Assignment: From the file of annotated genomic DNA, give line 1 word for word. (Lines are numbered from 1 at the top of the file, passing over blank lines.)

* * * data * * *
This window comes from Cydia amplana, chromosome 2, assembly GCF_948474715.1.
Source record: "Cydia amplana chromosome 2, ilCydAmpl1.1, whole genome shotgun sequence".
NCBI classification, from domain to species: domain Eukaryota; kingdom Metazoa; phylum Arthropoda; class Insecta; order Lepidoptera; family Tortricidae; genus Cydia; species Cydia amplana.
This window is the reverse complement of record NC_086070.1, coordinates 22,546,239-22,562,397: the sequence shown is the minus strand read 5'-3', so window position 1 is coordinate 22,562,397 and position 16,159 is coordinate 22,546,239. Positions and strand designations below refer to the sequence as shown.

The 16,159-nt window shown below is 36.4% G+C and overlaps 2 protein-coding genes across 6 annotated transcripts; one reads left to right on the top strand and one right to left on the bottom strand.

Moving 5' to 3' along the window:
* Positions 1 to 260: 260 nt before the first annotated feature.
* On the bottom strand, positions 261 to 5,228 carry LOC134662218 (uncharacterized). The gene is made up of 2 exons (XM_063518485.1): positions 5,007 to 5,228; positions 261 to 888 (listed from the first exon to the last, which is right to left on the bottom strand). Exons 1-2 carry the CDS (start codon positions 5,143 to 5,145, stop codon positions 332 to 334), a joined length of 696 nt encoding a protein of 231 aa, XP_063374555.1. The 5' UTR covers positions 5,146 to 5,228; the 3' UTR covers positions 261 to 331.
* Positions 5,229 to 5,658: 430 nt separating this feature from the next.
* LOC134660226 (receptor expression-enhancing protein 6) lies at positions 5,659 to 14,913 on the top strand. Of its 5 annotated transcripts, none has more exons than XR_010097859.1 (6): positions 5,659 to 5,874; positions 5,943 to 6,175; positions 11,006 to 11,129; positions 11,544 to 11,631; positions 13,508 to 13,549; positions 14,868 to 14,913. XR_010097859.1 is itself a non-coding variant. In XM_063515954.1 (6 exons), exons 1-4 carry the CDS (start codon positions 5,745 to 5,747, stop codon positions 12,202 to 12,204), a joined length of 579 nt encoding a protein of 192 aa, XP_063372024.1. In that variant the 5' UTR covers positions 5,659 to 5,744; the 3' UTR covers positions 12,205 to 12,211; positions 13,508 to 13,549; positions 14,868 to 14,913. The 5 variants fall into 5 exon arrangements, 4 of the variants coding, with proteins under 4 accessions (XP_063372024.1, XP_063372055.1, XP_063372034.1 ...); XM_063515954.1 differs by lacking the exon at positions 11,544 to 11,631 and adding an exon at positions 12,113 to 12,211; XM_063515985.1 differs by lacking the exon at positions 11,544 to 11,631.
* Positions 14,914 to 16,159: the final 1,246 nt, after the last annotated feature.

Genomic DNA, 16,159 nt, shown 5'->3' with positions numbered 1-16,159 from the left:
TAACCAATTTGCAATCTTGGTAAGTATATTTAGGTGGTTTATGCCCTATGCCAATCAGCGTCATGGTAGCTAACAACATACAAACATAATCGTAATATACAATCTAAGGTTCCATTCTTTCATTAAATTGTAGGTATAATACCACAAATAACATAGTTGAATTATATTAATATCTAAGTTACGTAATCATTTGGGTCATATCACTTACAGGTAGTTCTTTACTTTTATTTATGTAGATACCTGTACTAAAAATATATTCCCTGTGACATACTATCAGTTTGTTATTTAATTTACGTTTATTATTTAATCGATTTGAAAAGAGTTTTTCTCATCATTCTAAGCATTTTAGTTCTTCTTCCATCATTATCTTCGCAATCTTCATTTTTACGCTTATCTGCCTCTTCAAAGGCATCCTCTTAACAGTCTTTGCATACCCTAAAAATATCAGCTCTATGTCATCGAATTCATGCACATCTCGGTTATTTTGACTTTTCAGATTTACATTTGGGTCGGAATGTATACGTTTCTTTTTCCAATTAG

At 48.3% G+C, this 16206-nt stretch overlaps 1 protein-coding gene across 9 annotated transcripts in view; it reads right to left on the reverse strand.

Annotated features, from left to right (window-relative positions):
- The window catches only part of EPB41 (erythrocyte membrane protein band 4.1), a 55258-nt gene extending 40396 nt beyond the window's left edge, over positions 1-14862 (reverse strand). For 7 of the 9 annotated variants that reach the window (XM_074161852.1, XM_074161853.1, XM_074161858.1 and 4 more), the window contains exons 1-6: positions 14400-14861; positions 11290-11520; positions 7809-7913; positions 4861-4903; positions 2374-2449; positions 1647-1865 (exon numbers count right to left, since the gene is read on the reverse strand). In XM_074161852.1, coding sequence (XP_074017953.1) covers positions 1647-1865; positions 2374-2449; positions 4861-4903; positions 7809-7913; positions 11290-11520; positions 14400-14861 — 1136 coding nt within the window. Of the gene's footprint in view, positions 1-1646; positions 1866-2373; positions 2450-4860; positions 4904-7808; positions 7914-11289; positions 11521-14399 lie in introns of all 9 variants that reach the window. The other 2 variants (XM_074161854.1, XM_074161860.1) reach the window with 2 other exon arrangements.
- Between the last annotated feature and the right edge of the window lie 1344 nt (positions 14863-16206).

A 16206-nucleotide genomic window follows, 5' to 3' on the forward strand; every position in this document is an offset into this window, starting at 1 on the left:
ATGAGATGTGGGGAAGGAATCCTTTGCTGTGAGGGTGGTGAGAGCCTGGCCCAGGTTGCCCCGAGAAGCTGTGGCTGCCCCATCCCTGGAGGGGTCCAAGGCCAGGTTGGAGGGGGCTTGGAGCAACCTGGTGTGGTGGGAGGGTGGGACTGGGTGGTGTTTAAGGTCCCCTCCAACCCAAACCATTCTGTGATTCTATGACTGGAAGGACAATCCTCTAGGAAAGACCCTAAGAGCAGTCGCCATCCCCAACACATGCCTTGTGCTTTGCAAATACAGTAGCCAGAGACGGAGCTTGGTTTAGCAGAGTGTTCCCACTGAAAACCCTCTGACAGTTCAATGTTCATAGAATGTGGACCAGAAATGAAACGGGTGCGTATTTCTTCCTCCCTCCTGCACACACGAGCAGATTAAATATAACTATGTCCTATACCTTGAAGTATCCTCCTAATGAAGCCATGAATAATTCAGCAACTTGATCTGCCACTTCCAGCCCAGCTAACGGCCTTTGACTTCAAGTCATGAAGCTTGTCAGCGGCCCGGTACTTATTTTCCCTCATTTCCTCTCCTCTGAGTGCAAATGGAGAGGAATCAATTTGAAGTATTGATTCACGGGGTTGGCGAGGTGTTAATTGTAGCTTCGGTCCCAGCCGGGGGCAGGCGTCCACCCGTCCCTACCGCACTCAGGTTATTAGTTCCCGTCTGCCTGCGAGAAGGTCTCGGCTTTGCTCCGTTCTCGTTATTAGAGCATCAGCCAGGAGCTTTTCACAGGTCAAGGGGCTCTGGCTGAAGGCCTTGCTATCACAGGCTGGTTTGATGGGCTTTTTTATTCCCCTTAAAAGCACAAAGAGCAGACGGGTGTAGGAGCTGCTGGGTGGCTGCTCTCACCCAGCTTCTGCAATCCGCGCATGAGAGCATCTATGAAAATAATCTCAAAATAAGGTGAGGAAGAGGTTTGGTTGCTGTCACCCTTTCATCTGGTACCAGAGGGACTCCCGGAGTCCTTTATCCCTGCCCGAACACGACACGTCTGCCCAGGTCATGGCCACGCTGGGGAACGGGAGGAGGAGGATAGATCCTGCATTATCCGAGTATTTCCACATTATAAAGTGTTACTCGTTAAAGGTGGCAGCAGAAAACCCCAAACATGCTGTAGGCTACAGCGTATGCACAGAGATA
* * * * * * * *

This window comes from Cydia amplana, chromosome 2, assembly GCF_948474715.1.